TEA is a prototype instance of a provably secure anonymous communication system  that was developed in Subproject C1 of the SFB901. In this system, each node can generate a number of pseudonyms unlinkable to the node that created them. Nodes can send message from and to pseudonyms, allowing both senders and receivers of messages to remain anonymous.
To achieve the provably high security,  requires each node to be equipped with a Trusted Execution Environment (TEE). In TEA, we rely on Intel Software Guard Extensions (SGX) which are one possible specification of a TEE. Assuming that SGX keeps its promises, the theorems proven for the anonymous communication system equally apply to TEA: The system guarantees strong anonymity in spite of the presence of an adversary that observes all network traffic and can adaptively but with a small delay corrupt a constant fraction of the participating nodes. This means the adversary could completely overtake the nodes' operating systems, block incoming or outgoing messages, and even tamper with the binary code of the executable. The only part the adversary has no access to is the code and memory of the sealed SGX enclave.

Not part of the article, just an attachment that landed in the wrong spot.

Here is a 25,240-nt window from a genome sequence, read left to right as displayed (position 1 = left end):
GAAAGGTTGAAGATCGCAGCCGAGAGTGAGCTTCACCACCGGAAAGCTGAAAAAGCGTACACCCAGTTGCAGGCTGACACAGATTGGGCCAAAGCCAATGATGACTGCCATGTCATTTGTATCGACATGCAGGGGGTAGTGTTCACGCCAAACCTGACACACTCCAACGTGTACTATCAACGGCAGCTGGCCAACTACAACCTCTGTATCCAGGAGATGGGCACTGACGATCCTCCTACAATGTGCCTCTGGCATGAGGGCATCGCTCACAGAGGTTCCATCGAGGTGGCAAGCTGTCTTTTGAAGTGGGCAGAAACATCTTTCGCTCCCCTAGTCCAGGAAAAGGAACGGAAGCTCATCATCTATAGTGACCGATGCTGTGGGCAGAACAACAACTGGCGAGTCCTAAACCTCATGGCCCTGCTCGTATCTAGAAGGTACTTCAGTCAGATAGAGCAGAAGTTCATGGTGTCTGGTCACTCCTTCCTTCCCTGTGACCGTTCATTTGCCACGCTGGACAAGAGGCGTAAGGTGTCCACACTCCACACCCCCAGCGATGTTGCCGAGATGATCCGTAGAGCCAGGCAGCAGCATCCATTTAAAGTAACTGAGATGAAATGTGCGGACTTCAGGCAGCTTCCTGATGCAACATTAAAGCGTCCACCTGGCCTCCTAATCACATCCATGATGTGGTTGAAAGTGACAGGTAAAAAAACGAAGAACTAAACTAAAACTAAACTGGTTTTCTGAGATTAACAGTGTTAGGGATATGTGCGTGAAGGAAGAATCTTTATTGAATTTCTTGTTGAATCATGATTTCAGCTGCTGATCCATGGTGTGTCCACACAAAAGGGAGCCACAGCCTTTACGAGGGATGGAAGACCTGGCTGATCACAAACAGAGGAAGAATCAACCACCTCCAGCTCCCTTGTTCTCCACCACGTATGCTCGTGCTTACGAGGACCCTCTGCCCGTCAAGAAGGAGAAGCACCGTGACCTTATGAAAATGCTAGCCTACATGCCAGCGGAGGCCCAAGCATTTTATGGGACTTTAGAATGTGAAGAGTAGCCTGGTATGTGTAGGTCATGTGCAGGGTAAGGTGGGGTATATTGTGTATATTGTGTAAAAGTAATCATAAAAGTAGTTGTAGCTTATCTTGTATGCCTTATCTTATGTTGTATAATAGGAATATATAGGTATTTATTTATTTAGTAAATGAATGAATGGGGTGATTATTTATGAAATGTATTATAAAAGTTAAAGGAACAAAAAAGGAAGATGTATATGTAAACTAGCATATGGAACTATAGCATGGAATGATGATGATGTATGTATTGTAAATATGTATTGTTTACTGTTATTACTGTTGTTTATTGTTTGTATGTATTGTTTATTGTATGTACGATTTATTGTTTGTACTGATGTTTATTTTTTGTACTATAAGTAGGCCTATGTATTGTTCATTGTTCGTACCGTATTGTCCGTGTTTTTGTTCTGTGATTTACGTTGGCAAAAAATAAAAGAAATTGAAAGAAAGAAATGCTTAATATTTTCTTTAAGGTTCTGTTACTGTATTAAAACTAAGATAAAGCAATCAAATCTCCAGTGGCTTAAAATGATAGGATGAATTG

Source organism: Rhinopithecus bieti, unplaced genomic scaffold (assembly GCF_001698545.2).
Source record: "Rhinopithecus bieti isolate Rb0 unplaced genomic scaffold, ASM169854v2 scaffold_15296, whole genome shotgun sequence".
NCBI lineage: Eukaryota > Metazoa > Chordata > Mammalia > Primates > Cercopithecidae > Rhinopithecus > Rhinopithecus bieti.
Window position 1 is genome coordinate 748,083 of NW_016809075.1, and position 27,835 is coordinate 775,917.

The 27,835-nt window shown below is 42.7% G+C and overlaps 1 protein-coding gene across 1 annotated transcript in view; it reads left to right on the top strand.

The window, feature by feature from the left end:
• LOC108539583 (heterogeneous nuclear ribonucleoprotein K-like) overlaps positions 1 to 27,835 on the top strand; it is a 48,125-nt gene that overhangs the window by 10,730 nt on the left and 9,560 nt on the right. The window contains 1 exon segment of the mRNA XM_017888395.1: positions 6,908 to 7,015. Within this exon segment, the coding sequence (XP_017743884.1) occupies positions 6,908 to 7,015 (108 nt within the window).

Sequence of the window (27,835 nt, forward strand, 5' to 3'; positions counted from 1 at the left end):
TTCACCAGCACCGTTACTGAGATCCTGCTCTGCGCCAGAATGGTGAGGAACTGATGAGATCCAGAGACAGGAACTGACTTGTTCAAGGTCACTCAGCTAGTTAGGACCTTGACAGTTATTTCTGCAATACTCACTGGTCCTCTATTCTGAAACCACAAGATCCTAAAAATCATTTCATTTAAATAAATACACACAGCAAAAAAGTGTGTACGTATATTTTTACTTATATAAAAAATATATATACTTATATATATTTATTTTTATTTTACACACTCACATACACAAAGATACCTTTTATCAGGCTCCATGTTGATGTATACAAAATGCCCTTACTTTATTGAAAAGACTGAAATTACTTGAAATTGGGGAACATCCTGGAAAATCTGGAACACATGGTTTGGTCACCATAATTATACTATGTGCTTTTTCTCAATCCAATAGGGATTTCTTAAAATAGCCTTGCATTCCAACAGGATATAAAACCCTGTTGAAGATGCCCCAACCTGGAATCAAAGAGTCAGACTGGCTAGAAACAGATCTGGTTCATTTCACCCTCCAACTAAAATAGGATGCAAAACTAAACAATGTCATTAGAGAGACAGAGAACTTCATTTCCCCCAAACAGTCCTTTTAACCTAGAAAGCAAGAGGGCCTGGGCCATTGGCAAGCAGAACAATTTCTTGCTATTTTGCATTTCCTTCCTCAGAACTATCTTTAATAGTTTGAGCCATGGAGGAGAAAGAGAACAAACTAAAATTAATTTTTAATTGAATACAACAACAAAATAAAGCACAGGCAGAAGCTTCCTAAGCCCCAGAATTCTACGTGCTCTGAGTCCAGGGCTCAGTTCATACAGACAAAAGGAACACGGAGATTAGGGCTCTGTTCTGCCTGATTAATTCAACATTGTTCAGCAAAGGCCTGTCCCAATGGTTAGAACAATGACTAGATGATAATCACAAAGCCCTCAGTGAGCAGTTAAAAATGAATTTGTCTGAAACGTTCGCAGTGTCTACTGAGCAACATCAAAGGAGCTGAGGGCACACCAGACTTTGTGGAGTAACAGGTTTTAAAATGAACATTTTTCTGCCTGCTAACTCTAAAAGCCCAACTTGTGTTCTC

In order to try out TEA, one does not need to have Intel SGX-enabled hardware. TEA can also be run in simulation mode using the official Intel SGX SDK.